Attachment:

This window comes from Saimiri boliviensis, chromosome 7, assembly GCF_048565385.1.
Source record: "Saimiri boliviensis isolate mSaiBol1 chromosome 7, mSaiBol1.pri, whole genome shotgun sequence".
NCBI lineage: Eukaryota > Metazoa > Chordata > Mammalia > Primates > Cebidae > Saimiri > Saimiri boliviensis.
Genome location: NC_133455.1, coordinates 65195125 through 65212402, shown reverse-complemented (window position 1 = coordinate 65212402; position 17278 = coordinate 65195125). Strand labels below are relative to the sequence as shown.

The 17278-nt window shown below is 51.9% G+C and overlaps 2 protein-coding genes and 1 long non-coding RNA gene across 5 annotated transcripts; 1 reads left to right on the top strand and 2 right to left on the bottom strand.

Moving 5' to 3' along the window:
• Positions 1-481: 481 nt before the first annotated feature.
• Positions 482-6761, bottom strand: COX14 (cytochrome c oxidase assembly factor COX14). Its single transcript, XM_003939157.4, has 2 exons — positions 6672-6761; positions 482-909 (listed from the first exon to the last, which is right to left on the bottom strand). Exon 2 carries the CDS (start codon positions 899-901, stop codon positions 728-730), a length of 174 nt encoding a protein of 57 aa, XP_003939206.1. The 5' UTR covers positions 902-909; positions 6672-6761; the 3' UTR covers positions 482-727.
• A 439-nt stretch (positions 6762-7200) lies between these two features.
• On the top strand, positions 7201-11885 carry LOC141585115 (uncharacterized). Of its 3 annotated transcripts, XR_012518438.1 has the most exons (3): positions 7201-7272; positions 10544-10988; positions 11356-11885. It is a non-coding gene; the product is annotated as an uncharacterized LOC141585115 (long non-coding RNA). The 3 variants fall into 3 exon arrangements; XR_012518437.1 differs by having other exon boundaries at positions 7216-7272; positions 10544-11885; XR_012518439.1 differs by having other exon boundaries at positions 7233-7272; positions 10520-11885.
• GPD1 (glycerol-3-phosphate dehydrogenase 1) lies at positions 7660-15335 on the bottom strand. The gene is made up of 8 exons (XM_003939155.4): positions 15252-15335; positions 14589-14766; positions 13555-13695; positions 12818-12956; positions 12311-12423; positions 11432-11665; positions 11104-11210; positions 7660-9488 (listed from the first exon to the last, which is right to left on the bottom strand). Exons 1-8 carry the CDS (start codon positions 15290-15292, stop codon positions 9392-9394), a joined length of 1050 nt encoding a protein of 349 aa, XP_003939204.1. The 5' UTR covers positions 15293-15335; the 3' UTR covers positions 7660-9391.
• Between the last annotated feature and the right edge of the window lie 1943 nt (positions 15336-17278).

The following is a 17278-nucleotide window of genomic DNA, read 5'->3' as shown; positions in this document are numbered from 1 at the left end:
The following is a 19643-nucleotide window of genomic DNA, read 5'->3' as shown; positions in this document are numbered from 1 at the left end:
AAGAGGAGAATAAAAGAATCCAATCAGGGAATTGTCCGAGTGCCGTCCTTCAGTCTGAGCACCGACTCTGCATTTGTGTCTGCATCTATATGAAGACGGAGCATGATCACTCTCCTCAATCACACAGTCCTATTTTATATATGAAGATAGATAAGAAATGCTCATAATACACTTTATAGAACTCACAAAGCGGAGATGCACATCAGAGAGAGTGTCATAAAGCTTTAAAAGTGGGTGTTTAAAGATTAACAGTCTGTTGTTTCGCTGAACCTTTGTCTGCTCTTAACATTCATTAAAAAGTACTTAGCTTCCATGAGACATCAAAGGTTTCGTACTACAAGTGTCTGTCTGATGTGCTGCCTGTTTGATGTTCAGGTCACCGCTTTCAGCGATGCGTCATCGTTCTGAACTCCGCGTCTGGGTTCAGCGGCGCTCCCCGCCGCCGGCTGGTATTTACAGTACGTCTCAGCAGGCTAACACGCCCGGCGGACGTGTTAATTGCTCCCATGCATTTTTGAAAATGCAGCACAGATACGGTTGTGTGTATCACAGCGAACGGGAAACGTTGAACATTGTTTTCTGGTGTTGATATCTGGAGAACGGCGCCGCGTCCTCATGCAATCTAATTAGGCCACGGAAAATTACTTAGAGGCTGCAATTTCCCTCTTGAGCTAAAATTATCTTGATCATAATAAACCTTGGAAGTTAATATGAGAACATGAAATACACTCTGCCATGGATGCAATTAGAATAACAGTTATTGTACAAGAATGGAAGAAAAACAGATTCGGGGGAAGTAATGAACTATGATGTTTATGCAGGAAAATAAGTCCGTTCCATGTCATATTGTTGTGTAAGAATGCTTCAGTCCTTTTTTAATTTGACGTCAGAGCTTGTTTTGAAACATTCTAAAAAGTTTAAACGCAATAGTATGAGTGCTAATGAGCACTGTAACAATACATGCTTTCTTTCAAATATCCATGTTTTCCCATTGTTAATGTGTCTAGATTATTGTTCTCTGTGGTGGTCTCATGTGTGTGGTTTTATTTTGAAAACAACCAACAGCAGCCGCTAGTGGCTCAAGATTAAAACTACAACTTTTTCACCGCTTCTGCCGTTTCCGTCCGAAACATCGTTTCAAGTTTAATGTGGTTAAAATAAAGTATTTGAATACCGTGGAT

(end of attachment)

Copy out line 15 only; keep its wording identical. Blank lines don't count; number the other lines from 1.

AAGAGGAGAATAAAAGAATCCAATCAGGGAATTGTCCGAGTGCCGTCCTTCAGTCTGAGCACCGACTCTGCATTTGTGTCTGCATCTATATGAAGACGGAGCATGATCACTCTCCTCAATCACACAGTCCTATTTTATATATGAAGATAGATAAGAAATGCTCATAATACACTTTATAGAACTCACAAAGCGGAGATGCACATCAGAGAGAGTGTCATAAAGCTTTAAAAGTGGGTGTTTAAAGATTAACAGTCTGTTGTTTCGCTGAACCTTTGTCTGCTCTTAACATTCATTAAAAAGTACTTAGCTTCCATGAGACATCAAAGGTTTCGTACTACAAGTGTCTGTCTGATGTGCTGCCTGTTTGATGTTCAGGTCACCGCTTTCAGCGATGCGTCATCGTTCTGAACTCCGCGTCTGGGTTCAGCGGCGCTCCCCGCCGCCGGCTGGTATTTACAGTACGTCTCAGCAGGCTAACACGCCCGGCGGACGTGTTAATTGCTCCCATGCATTTTTGAAAATGCAGCACAGATACGGTTGTGTGTATCACAGCGAACGGGAAACGTTGAACATTGTTTTCTGGTGTTGATATCTGGAGAACGGCGCCGCGTCCTCATGCAATCTAATTAGGCCACGGAAAATTACTTAGAGGCTGCAATTTCCCTCTTGAGCTAAAATTATCTTGATCATAATAAACCTTGGAAGTTAATATGAGAACATGAAATACACTCTGCCATGGATGCAATTAGAATAACAGTTATTGTACAAGAATGGAAGAAAAACAGATTCGGGGGAAGTAATGAACTATGATGTTTATGCAGGAAAATAAGTCCGTTCCATGTCATATTGTTGTGTAAGAATGCTTCAGTCCTTTTTTAATTTGACGTCAGAGCTTGTTTTGAAACATTCTAAAAAGTTTAAACGCAATAGTATGAGTGCTAATGAGCACTGTAACAATACATGCTTTCTTTCAAATATCCATGTTTTCCCATTGTTAATGTGTCTAGATTATTGTTCTCTGTGGTGGTCTCATGTGTGTGGTTTTATTTTGAAAACAACCAACAGCAGCCGCTAGTGGCTCAAGATTAAAACTACAACTTTTTCACCGCTTCTGCCGTTTCCGTCCGAAACATCGTTTCAAGTTTAATGTGGTTAAAATAAAGTATTTGAATACCGTGGAT